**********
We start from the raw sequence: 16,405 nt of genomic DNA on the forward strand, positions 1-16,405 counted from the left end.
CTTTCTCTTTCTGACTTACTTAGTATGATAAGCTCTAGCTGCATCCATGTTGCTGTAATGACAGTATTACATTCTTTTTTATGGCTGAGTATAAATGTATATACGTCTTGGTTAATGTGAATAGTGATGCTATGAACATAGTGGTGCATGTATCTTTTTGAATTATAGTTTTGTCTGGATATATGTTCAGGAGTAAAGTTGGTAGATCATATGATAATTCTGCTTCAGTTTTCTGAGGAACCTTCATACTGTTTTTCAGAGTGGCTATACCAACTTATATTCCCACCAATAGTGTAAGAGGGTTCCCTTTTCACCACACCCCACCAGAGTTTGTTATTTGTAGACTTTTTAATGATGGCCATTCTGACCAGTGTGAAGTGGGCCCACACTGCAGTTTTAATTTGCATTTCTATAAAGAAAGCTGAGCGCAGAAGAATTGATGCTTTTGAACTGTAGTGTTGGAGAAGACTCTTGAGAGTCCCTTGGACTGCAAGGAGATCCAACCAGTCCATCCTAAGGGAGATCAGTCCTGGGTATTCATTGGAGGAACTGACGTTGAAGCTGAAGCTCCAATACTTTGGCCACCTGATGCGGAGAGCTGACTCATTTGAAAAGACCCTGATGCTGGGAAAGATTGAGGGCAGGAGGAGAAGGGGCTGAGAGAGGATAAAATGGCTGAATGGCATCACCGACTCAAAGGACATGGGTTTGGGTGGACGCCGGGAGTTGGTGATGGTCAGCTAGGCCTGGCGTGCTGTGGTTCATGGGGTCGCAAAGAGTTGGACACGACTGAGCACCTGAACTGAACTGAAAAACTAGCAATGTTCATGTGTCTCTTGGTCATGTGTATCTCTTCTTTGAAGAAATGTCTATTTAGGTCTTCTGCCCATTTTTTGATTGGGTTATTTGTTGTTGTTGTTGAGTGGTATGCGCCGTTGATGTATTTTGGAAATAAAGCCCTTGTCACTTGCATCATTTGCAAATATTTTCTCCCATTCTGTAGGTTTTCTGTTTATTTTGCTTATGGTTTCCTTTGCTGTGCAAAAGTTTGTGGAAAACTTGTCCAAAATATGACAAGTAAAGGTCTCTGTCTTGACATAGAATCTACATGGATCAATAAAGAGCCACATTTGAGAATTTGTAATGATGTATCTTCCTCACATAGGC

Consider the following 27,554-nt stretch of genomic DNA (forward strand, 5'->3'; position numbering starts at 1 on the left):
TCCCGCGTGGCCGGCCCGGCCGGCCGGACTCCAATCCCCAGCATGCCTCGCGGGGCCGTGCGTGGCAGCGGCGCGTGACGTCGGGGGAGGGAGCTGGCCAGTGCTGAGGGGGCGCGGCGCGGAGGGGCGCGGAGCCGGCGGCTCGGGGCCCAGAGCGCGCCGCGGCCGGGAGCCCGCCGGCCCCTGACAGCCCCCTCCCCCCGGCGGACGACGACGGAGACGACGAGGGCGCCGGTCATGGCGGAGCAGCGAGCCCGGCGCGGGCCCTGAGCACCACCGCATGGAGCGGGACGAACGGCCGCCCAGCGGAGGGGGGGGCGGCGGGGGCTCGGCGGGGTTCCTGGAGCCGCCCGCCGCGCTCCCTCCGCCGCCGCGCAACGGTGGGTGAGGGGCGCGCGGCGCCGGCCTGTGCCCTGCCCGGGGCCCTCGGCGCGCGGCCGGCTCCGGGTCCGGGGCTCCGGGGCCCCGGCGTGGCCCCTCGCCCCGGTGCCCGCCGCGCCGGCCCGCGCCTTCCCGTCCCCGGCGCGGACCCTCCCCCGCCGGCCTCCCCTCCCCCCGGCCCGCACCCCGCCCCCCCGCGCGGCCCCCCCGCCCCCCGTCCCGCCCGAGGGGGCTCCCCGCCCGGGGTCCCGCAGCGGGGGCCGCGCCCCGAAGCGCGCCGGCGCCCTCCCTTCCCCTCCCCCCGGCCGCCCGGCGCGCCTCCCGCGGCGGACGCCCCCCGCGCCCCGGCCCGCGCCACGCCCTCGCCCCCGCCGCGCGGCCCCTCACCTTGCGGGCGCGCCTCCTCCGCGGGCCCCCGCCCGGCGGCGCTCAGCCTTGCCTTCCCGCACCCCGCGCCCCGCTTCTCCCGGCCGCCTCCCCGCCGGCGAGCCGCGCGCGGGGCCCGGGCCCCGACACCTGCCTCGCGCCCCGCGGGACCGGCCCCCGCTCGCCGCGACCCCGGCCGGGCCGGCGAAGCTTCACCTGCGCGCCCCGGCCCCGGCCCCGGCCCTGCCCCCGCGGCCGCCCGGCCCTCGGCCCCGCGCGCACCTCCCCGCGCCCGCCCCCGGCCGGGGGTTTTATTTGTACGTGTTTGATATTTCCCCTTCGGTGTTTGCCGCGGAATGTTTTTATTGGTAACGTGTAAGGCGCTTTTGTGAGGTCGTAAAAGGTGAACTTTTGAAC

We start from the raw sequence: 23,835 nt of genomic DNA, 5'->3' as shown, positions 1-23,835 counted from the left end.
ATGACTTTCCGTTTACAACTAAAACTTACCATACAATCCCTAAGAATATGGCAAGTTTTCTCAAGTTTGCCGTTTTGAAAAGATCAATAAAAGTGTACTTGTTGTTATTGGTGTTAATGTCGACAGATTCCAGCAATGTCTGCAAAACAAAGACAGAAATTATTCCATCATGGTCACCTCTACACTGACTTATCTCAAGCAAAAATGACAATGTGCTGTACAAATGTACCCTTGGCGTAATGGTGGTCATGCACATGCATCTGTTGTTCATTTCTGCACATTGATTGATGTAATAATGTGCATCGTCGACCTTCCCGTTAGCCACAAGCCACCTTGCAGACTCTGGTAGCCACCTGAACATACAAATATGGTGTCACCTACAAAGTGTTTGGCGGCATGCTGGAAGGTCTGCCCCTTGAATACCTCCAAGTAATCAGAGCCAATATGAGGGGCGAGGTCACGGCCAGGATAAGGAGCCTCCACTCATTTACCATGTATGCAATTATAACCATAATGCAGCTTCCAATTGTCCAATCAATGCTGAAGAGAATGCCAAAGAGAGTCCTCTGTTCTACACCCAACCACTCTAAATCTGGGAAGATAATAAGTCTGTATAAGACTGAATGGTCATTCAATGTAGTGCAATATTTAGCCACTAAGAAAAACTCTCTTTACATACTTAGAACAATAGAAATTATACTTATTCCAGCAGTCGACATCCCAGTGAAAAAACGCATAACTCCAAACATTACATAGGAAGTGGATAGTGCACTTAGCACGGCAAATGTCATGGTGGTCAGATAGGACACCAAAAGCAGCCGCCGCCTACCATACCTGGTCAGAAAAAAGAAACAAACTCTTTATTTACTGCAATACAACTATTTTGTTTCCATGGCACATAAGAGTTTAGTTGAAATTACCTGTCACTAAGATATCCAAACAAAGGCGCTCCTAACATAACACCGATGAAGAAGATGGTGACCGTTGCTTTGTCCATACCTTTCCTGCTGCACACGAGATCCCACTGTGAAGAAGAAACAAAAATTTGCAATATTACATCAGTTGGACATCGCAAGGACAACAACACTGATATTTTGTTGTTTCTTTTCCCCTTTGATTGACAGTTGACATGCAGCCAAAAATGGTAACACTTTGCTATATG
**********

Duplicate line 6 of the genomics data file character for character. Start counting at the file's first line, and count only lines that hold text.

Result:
ATGACTTTCCGTTTACAACTAAAACTTACCATACAATCCCTAAGAATATGGCAAGTTTTCTCAAGTTTGCCGTTTTGAAAAGATCAATAAAAGTGTACTTGTTGTTATTGGTGTTAATGTCGACAGATTCCAGCAATGTCTGCAAAACAAAGACAGAAATTATTCCATCATGGTCACCTCTACACTGACTTATCTCAAGCAAAAATGACAATGTGCTGTACAAATGTACCCTTGGCGTAATGGTGGTCATGCACATGCATCTGTTGTTCATTTCTGCACATTGATTGATGTAATAATGTGCATCGTCGACCTTCCCGTTAGCCACAAGCCACCTTGCAGACTCTGGTAGCCACCTGAACATACAAATATGGTGTCACCTACAAAGTGTTTGGCGGCATGCTGGAAGGTCTGCCCCTTGAATACCTCCAAGTAATCAGAGCCAATATGAGGGGCGAGGTCACGGCCAGGATAAGGAGCCTCCACTCATTTACCATGTATGCAATTATAACCATAATGCAGCTTCCAATTGTCCAATCAATGCTGAAGAGAATGCCAAAGAGAGTCCTCTGTTCTACACCCAACCACTCTAAATCTGGGAAGATAATAAGTCTGTATAAGACTGAATGGTCATTCAATGTAGTGCAATATTTAGCCACTAAGAAAAACTCTCTTTACATACTTAGAACAATAGAAATTATACTTATTCCAGCAGTCGACATCCCAGTGAAAAAACGCATAACTCCAAACATTACATAGGAAGTGGATAGTGCACTTAGCACGGCAAATGTCATGGTGGTCAGATAGGACACCAAAAGCAGCCGCCGCCTACCATACCTGGTCAGAAAAAAGAAACAAACTCTTTATTTACTGCAATACAACTATTTTGTTTCCATGGCACATAAGAGTTTAGTTGAAATTACCTGTCACTAAGATATCCAAACAAAGGCGCTCCTAACATAACACCGATGAAGAAGATGGTGACCGTTGCTTTGTCCATACCTTTCCTGCTGCACACGAGATCCCACTGTGAAGAAGAAACAAAAATTTGCAATATTACATCAGTTGGACATCGCAAGGACAACAACACTGATATTTTGTTGTTTCTTTTCCCCTTTGATTGACAGTTGACATGCAGCCAAAAATGGTAACACTTTGCTATATG